“Yet it’s important for everyone to look at their priorities,” she adds. “We all need to understand how we can make things work for this relatively short time period in the span of a career or the life of an organization.”
Overwhelmed managers don’t have to go it alone. They can talk to their own leadership about how to handle this new situation.
“Not everybody will be able to hire deputies or assistants to help manage their teams. But managers and leaders can look at their structures to see how to adapt,” Daly-Padron says. “One option might be offering stretch assignments to some team members.”
Try reviewing your team’s commitments, your own managerial responsibilities, and each of your team member's development goals. Consider realigning responsibilities across the team. This can balance the work for those feeling overwhelmed while helping others grow and develop.
Watch out for benevolent discrimination (AKA: Don’t make assumptions)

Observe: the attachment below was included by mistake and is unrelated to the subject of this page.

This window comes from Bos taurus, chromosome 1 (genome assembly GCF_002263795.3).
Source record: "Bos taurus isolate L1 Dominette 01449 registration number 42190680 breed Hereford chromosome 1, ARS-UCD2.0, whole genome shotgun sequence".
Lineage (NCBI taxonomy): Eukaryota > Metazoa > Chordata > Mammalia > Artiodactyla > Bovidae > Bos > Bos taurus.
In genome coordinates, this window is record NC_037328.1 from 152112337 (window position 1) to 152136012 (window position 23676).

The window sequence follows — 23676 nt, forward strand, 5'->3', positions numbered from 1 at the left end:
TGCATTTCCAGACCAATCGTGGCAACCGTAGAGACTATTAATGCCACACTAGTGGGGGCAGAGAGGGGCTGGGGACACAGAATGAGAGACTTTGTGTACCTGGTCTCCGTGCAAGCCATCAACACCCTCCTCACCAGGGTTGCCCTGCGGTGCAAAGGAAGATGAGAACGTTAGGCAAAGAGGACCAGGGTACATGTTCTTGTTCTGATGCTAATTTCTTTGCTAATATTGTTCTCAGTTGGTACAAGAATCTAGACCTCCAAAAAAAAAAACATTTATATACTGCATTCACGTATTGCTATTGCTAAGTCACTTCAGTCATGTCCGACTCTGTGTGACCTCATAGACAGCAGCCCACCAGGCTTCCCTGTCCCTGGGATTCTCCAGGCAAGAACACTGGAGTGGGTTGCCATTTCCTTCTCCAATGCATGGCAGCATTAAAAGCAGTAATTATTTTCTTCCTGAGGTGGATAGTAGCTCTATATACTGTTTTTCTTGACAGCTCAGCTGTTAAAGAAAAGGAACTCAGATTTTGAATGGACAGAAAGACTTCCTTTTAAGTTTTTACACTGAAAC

Benevolent discrimination affects parents, particularly women. It happens when leaders and managers make assumptions that may not be accurate:
“She’s a new mom. She's never going to want that account that makes her travel once a quarter. Let’s give that to someone without a young child.”
“She’s nine months pregnant. Let’s take her off this big account because it will require some meetings when she's out.”
“She’s got elementary-aged kids and schools are all virtual. We won’t give her this high-visibility assignment.”
Managers should remember not every parent—and especially not every working mom—is overstretched. Some might have a nanny, a grandparent helping out, a spouse who handles childcare, or older kids who are more independent.
“If managers think, ‘I better just lay off on all of my parents and give the key projects to people who don't have those responsibilities’, they’re engaging in a form of bias,” Daly-Padron explains. “And the fact is, not all parents are struggling right now.